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Bhopal victims to stop trains from today

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On the 27th anniversary of the Bhopal gas tragedy on Saturday, victims and survivors, still waiting for relief, will register their protest by launching an indefinite rail roko andolan (stop trains).


“On December 3, please don't travel by train. Change your reservations now. We are sorry to cause you inconvenience but stopping the trains is the only effective way we can think of to get our urgent and important message through to the Prime Minister and the government,” read a notice on the website, which is endorsed by five survivor organisations.

According to Bhopal Group for Information and Action member Rachna Dhingra: “We have been trying to talk to the government about this issue for a year without any resolution and all other modes of protest seem to have had little impact on the government.”



Last Updated on Saturday, 03 December 2011 19:50

The European Union - A Major International Player? The Common Security and Defence Policy under the Lisbon Treaty

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Since their modest beginnings with the EPC in the 1970s, the efforts of the EC/EU to become a major actor not only in international economic relations but also in the area of foreign and security policy have made considerable progress. The most recent steps in this direction were agreed upon by member states in the Lisbon Treaty. Two years after its entry into force it is too early to tell whether the Treaty will enable the Union to play an important role in the emerging global multipolar system. What can be attempted at this stage is to take stock of the innovations in the area of what is now called the CSDP in the context of the CFSP against the backdrop of the existing “acquis politique et sécuritaire”. It is also appropriate to ask how the new provisions in the Treaty have been implemented and applied in practice.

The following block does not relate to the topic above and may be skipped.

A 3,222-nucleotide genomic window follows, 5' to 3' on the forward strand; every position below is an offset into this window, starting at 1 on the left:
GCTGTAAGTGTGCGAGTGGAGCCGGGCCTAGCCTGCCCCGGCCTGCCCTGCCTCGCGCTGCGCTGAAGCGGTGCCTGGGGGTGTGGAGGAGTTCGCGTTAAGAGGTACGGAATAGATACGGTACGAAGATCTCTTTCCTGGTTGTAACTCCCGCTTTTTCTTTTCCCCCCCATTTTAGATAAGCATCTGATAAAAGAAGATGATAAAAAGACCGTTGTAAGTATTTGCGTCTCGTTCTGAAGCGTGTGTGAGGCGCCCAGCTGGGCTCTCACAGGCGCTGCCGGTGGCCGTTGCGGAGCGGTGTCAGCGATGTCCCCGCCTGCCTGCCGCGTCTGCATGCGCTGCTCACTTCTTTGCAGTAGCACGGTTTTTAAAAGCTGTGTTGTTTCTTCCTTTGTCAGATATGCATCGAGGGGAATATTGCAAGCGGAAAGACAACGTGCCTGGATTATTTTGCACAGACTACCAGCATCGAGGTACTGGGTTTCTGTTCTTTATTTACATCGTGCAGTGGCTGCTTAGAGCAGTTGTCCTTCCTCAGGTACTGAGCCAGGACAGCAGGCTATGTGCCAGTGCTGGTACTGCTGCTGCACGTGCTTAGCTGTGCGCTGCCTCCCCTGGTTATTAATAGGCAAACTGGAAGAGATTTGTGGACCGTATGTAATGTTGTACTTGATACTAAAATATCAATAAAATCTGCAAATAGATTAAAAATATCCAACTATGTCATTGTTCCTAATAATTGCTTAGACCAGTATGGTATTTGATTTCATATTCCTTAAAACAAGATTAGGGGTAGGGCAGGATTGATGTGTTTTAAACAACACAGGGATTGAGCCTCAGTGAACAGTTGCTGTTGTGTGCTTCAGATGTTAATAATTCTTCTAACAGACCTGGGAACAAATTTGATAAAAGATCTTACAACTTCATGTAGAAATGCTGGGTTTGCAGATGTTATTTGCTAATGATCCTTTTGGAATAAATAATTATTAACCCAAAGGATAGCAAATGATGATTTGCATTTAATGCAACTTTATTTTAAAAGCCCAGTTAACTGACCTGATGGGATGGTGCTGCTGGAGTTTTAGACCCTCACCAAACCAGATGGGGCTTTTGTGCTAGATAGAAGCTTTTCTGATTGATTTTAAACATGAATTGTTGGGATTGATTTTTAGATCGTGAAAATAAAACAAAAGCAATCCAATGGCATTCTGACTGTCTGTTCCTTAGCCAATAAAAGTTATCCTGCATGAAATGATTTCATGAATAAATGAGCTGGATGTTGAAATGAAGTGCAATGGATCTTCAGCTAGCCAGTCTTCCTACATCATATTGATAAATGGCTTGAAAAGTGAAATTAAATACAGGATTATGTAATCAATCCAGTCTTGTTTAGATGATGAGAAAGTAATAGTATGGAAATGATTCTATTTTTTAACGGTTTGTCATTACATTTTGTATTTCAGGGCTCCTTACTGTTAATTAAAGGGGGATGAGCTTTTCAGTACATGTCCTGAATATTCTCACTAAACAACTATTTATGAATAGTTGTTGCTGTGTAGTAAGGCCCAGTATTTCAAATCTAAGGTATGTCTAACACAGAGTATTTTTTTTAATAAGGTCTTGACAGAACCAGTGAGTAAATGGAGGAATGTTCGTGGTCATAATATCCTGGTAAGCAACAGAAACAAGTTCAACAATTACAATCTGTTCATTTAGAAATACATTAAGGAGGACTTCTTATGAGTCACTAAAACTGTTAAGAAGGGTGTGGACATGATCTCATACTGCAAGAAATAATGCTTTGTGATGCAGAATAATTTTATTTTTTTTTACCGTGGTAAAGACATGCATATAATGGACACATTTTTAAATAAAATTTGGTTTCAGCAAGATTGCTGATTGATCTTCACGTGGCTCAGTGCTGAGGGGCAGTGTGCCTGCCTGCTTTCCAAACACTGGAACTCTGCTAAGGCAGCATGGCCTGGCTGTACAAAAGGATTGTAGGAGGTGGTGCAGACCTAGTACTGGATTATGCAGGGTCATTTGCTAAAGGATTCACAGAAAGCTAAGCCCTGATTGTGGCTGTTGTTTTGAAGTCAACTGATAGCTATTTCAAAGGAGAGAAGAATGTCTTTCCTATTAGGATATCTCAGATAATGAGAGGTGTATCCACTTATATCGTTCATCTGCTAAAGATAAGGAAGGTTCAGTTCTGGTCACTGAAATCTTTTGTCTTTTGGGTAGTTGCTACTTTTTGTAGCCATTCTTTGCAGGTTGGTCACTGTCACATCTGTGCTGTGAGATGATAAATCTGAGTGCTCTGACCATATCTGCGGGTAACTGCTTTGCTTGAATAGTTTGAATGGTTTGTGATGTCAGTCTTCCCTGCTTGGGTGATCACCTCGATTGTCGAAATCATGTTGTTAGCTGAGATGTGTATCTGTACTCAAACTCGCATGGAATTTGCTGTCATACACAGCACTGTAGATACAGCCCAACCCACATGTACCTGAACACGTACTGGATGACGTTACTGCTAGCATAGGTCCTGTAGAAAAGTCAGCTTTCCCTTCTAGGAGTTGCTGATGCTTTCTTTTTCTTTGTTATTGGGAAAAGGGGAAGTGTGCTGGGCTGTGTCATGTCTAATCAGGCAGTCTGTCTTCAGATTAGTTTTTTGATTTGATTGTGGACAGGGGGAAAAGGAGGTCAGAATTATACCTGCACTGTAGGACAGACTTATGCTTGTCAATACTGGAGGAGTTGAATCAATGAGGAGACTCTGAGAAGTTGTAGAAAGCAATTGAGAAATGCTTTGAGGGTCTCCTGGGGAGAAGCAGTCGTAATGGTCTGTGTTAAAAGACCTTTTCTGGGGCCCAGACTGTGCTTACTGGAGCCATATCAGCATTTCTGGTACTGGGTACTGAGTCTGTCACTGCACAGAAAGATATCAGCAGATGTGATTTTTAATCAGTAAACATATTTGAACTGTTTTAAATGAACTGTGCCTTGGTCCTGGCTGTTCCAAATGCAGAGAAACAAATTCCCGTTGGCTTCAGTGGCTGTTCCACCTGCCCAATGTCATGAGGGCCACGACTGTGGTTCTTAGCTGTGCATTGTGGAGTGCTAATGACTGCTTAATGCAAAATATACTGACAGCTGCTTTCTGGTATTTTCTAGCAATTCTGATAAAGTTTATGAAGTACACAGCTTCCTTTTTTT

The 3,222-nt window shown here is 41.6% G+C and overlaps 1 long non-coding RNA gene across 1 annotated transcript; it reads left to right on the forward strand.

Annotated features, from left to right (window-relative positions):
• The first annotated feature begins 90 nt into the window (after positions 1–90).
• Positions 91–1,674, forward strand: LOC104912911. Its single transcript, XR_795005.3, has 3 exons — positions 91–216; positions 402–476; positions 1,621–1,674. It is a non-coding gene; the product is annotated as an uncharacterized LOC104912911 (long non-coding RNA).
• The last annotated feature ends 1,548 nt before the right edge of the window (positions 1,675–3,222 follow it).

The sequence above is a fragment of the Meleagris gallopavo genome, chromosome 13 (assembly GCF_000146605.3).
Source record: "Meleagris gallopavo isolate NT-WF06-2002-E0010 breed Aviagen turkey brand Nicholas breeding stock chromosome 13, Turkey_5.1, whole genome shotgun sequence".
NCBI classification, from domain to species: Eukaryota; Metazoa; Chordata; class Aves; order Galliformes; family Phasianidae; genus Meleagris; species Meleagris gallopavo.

This workshop is therefore designed to take a closer look at the new legal options and obligations, including permanent structured cooperation and mutual assistance in the event of armed aggression, the institutional framework, and the military and other material tools, in particular the Battle Groups, which can be used in the conduct of the CSDP. The second part of the workshop will deal with the actual record of the EU in this area. A provisional balance of the numerous ESDP and CDSP operations, both completed and still in progress, will be drawn. Finally, two case studies will focus on the most ambitious non-military mission, EULEX Kosovo, and the performance of the EU in the “Arab Spring”


14.00 Welcome Hans Winkler (Diplomatic Academy of Vienna)

14.15 Keynote speech Robert Cooper (European External Action Service)

15.00 Panel I: Building Institutions
The Innovations in the Lisbon TEU - An Overview Marise Cremona (European University Institute, Florence)

The Institutional Structure of the CFSP Simon Duke (European Institute of Public Administration, Maastricht)

The Military Dimension of the CFSP Wolfgang Wosolsobe (Military Representative of Austria to the European Union)

Moderation: Hanspeter Neuhold (University of Vienna)


10.00 Panel II: Institutions at Work ESDP/CSDP operations: Achievements and Shortcomings Mathias Jopp (Institute for European Politics, Berlin)